I started the sphere by choosing a bowl from the kitchen, tracing it on a piece of quality charcoal paper, and then drawing a rectangle around it making the picture plane. After working on it every day for a week, my teacher came by and held an expression that seemed like she was trying to hold back a laugh. It was huge! She told me it might take all year to render a sphere of that size and recommended I start over with a smaller circle and a smaller rectangle. Not wanting to spend all of my first year on the sphere project, I decided to take her advice. I was suddenly frozen with anxiety over losing a whole week on something that ended up in the trash can. So, I started over. This time, two weeks went by and I noticed the charcoal started falling off the paper at a rapid rate. Juliette came by again and I asked her about it. She looked at it curiously and peeled the tape off to look underneath it. The problem was, I only had one thin piece of charcoal paper against a hard wooden drawing board. (future me slapping palm to forehead). The paper was burnished, meaning the tooth of the paper that holds the charcoal was completely ironed flat and shiny, which is why it is important to have a few sheets of paper or newsprint under your drawing for padding.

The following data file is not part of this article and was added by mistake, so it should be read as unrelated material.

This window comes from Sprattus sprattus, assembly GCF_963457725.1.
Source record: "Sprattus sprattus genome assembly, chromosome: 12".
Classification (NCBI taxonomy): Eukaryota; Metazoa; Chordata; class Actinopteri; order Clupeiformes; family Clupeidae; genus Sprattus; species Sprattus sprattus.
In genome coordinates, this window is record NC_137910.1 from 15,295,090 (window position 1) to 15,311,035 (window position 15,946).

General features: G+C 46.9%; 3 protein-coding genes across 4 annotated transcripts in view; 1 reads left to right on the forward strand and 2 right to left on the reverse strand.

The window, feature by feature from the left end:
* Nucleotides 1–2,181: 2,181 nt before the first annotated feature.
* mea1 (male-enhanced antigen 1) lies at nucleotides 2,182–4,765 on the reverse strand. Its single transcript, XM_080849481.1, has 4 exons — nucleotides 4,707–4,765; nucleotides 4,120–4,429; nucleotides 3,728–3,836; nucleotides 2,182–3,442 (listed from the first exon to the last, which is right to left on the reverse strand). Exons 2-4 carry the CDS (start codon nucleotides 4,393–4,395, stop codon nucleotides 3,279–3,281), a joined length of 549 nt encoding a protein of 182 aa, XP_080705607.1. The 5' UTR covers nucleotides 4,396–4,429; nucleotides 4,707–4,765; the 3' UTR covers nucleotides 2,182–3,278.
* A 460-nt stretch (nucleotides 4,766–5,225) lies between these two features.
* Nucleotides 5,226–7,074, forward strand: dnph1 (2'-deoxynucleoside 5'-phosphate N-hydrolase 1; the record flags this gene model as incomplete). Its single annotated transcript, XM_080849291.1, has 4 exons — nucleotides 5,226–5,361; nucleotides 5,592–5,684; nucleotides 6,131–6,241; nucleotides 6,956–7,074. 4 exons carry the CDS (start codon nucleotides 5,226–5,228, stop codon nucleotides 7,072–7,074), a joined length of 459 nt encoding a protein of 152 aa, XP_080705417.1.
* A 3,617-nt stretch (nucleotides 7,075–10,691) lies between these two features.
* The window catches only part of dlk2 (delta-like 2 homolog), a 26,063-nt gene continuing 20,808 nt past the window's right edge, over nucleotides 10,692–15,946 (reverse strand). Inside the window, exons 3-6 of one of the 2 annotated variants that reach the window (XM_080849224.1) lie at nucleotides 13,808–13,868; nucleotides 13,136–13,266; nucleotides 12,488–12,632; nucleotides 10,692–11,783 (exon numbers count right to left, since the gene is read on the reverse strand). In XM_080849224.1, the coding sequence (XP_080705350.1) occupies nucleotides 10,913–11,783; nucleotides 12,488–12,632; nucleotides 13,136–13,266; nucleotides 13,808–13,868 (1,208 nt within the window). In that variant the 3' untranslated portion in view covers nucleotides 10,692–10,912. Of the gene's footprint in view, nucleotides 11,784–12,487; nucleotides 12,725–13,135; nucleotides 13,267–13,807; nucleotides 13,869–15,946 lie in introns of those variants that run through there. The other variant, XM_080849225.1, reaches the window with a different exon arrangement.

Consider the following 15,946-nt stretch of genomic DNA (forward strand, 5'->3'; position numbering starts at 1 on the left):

So, I started another sphere. This time, I was determined not to make any silly set up mistakes. By the time I was finished, I was so looking forward to moving on to the next assignment. When Juliette looked at my completed sphere, she was quiet for a good 10 seconds, until she told me she would like me to do the same thing, but with eggs instead of a sphere.
So I sucked it up drew the damn eggs. This is when the magic happened though. Something clicked, and suddenly I was able to see and understand half tone better than I ever had in my life. Having to start over every time meant that I had three times the experience I would have had doing just one. I spent a total of two months on the sphere project, and learned more in that time about chiaroscuro: the treatment of light and shade, than I ever thought possible. It is knowledge that I now use on a daily basis, so it was very good time spent.
Since then I have felt that same “freezing” feeling many times. Every time I enter new territory where I am about to learn something new, I feel it. When I find myself in a rut of procrastination, it is usually because of it. So, it takes courage and swallowing your pride a little bit. Yes, you spent a month working on something that needs to go back to the drawing board. That is okay. Or maybe you really want to paint that large figurative painting that you have always dreamed of but the water is 30 feet down, your feet feel glued to the rock your standing on, and your thighs feel like they are made of stone.
I have been there. I am there right now, in all honesty. But it is kind of an exciting place to be, because it means anything can happen.